Rare bottles buried on building site

A hoard of 17th-century ‘shaft and globe’ type bottles unearthed by a JCB digger on a building site in Kinnersley, Herefordshire, could sell for up to £20,000 in an upcoming sale.

Gold bottles The six ‘extremely rare’ black glass wine bottles are encrusted with gold. Seals on two of the bottles and a fragmented section of bottle bear the Coventry arms, meaning that they could be connected to George Villiers, the second Duke of Buckingham and second Earl of Coventry (1628-87).

The bottles measure just over 20cms, are near intact and dated from 1650 to 1670, around the period of King Charles I and the English Civil War.

Alan Blakeman, auctioneer at BBR Auctions in Barnsley, said, “Wine bottles which date from 1650 to 1670 are extremely rare and for these to be discovered with their seals so they can be attributed to the Earls of Coventry is very special.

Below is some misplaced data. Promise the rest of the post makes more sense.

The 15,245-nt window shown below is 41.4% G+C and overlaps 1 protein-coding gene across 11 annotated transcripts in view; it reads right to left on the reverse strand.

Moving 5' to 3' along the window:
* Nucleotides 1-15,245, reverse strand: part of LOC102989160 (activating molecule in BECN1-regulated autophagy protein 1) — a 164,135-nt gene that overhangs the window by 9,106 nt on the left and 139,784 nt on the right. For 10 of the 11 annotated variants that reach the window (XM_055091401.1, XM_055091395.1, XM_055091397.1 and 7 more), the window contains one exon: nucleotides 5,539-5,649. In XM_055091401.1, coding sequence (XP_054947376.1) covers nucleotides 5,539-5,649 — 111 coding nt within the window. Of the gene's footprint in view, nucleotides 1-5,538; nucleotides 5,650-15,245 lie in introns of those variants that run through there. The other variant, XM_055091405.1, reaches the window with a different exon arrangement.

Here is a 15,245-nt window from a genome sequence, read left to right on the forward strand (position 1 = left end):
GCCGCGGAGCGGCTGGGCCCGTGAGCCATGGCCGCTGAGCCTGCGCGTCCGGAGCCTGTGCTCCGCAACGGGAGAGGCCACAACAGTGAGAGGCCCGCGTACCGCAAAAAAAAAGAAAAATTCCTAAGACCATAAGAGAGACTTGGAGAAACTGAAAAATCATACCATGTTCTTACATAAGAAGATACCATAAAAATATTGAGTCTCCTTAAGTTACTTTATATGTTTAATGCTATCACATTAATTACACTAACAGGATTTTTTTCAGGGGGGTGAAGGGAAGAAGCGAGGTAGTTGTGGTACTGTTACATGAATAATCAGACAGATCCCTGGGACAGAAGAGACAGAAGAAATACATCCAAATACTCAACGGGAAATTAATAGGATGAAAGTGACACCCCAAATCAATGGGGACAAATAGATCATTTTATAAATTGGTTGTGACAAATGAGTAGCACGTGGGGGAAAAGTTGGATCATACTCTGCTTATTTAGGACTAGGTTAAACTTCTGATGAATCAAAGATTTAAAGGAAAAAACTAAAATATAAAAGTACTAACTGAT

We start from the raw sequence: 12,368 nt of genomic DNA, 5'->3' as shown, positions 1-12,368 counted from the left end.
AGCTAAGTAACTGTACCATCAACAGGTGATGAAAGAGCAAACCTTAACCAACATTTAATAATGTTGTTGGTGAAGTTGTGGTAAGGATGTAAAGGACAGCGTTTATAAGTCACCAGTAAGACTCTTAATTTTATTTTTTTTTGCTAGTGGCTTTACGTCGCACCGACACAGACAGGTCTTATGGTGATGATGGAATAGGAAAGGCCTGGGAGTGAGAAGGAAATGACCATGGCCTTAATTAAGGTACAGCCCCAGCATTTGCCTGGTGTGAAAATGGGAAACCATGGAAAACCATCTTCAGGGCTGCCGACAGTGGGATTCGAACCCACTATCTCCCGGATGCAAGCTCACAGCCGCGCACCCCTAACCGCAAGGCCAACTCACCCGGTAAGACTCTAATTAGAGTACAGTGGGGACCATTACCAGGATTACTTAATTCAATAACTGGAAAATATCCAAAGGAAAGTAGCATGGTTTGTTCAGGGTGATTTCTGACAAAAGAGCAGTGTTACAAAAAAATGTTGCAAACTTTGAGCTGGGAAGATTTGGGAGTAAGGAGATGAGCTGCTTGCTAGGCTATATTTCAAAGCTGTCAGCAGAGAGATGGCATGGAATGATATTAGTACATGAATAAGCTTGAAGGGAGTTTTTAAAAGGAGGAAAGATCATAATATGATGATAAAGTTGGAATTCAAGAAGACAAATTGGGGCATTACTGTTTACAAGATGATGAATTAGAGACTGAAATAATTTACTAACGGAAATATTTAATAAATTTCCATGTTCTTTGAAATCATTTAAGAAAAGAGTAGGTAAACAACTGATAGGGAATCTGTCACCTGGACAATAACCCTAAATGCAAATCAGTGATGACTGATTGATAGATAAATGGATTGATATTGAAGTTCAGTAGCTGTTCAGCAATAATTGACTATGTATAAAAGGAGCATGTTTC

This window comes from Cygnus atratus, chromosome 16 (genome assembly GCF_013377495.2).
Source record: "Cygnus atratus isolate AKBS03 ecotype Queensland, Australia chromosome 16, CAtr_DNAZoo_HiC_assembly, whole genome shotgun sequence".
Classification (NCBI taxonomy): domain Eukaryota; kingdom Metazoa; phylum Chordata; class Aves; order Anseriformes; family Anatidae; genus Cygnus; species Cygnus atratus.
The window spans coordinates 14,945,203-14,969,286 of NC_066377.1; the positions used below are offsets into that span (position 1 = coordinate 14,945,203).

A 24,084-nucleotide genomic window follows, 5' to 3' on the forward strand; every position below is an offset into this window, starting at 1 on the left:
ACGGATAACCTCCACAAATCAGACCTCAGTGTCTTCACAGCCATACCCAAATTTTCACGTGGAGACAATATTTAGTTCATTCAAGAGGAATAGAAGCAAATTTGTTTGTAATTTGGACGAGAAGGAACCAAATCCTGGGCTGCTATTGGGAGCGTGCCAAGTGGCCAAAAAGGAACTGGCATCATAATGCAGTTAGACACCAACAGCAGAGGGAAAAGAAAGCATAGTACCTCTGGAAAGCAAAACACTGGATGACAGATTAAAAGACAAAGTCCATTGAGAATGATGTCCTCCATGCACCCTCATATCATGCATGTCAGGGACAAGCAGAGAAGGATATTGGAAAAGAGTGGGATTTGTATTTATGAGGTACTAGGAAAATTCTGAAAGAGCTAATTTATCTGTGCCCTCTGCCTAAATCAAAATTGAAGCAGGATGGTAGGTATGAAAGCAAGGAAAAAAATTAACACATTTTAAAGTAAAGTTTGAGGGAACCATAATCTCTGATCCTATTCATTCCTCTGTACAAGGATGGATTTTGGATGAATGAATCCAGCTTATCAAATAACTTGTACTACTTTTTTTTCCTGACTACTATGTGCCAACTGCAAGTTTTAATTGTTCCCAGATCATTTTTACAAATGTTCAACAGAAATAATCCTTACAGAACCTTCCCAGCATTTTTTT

“Back then, you had to be filthy rich to have your own wine bottles made, with the seals providing an extra status symbol.

“The workman was digging a trench for footings with a JCB when he found them and it is remarkable that they have survived in such good condition.”

The bottles will be sold over three auctions upcoming auctions, with the first sale taking place on February 2.

Subscribe to Antique Collecting magazine February 2020

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